Exact temperature setting for fans to be ‘most efficient’ – gives a ‘cooling breeze’

BBC Weather: UK forecast continued heatwave conditions

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Whilst the hot weather is great news for those making the most of summer, the sweltering temperatures could spell spiralling electricity bills. Auto energy switching service Migrate estimates almost half the population use electric fans to help them stay cool during the hot, summer nights.

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Sarah Broomfield, energy expert at Uswitch.com, said: “Fans are a great way to keep cool when it’s hot, but if you’re worried about your energy bill there are a few tricks to keep your costs down.

“The average fan uses about 40W of power, which is similar to an old-style incandescent light bulb, and will cost you about nine pence a day if you use it for eight hours.”

Andy Kerr, founder at BOXT agreed but noted that a box fan will use “considerably more”.

He said: “Different types of fans consume different levels of power and deliver different levels of efficiency. 

“So if you’re using a standing fan, you can expect to pay 9.52p per night, however, if you have a box fan, you’ll be paying considerably more, at 16.35p every night.” 

Fans typically come with a variety of speed settings.

One of the easiest ways to reduce energy usage and spending is to put them on the lowest speed.

Sarah said: “Fans are at their most efficient on their lowest power setting, so pick the slowest speed that gives you a decent cooling breeze.”

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If you’re on the highest setting, the fan will be working harder and using more energy to keep your cool.

But it will still have an impact on your temperature when it’s operating at a lower speed, so don’t automatically just reach for the highest setting.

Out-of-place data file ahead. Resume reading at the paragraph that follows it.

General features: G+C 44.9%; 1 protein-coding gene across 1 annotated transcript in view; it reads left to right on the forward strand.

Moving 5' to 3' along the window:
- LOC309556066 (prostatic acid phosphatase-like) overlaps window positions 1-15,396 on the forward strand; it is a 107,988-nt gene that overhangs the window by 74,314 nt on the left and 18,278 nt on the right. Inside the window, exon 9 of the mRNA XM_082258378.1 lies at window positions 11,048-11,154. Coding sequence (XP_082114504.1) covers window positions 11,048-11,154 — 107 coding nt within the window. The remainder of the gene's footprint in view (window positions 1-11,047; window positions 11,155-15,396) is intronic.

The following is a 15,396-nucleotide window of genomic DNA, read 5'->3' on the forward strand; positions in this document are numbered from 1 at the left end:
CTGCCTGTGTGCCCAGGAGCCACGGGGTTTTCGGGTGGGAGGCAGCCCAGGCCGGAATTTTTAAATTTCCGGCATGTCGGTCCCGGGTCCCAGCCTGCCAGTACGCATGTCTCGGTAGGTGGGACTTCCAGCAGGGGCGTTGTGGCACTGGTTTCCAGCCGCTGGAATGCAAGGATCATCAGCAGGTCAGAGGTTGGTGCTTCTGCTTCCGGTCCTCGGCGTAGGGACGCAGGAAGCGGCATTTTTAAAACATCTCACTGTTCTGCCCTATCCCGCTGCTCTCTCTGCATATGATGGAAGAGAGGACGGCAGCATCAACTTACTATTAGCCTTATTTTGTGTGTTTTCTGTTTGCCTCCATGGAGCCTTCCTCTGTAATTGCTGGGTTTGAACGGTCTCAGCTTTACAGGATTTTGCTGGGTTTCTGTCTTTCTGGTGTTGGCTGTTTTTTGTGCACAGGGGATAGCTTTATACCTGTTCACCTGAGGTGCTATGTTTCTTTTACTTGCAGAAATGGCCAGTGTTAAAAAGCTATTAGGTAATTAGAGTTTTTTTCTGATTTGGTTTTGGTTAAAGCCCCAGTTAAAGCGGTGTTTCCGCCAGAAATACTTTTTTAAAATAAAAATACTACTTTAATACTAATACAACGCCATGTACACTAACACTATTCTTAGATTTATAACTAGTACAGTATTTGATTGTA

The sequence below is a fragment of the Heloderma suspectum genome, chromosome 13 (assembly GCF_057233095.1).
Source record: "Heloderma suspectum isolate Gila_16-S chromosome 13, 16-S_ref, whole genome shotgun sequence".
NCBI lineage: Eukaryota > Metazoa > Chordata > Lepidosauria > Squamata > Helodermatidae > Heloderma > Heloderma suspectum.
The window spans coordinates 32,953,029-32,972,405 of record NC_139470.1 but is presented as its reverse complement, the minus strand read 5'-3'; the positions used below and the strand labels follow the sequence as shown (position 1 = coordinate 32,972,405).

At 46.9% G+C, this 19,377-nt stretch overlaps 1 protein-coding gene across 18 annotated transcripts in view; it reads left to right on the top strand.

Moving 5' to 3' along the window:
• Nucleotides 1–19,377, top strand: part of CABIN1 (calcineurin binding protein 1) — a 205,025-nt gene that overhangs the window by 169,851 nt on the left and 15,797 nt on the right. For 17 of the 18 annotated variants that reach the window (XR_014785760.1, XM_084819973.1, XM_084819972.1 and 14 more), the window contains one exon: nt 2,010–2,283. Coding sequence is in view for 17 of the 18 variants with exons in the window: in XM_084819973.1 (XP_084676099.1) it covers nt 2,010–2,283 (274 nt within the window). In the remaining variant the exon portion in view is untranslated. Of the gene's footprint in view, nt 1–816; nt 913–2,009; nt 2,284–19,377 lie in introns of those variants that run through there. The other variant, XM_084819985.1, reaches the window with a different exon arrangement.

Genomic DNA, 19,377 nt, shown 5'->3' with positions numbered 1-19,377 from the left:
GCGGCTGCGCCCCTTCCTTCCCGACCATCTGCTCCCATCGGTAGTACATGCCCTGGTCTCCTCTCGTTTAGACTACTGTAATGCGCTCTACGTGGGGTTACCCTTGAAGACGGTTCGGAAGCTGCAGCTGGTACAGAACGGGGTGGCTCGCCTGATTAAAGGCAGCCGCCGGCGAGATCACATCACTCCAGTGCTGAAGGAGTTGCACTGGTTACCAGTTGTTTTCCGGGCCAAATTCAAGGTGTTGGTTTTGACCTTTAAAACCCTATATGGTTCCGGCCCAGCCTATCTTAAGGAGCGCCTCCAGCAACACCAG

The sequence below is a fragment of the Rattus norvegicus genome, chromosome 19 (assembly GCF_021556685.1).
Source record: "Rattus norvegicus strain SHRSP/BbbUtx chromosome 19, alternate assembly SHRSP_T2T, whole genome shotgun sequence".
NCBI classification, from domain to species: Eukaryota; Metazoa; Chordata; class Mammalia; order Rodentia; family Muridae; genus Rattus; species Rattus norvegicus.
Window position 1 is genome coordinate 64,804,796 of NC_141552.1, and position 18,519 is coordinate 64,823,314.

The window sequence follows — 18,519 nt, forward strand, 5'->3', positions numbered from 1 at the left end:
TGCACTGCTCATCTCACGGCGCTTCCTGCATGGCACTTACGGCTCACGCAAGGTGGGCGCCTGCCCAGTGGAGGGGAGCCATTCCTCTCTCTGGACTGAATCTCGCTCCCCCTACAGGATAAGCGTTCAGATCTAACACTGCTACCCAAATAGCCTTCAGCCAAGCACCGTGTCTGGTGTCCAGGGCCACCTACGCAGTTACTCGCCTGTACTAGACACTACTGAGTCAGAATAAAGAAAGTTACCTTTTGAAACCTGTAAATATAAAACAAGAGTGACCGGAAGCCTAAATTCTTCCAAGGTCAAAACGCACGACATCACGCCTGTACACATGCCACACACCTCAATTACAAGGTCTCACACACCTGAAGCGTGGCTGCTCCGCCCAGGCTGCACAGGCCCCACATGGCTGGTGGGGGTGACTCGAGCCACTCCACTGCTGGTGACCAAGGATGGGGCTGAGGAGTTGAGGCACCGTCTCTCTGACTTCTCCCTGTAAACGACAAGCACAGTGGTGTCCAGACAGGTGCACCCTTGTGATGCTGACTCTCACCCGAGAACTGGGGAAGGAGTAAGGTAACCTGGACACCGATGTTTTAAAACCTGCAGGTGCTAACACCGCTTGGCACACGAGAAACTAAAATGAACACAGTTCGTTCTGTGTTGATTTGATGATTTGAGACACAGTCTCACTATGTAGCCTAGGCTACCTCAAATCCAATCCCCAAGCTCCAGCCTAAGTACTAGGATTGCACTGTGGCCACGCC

Set the fan to oscillate, so it moves from side to side too – as this will move more cool air around the room.

When the temperature rises, you might head to the loft or garage to dig out a fan you’ve not used in months.

But you must ensure that it’s clean and working efficiently before you turn it on.

If the fan has gathered a lot of dust, it can affect how well it works. Clean it by removing any dust on the blades or elsewhere.

The expert said: “If you’ve just got your fan out of the garage or attic it may have accumulated a lot of dust, which can reduce the efficiency of the mechanism. 

“Give your fan a good clean, removing any dust from the blades and any other surfaces.”

It will also mean it’s not blowing dust around the room.

The placement and position of a fan could also make all of the difference.

Sarah said: “You could place your fan in front of an open window to improve its cooling effect, but if it’s an especially hot day, this may mean blowing warm air through the house. 

“A better trick is to place a bowl of ice cubes in front of the fan, which will give you a lovely cool breeze.”

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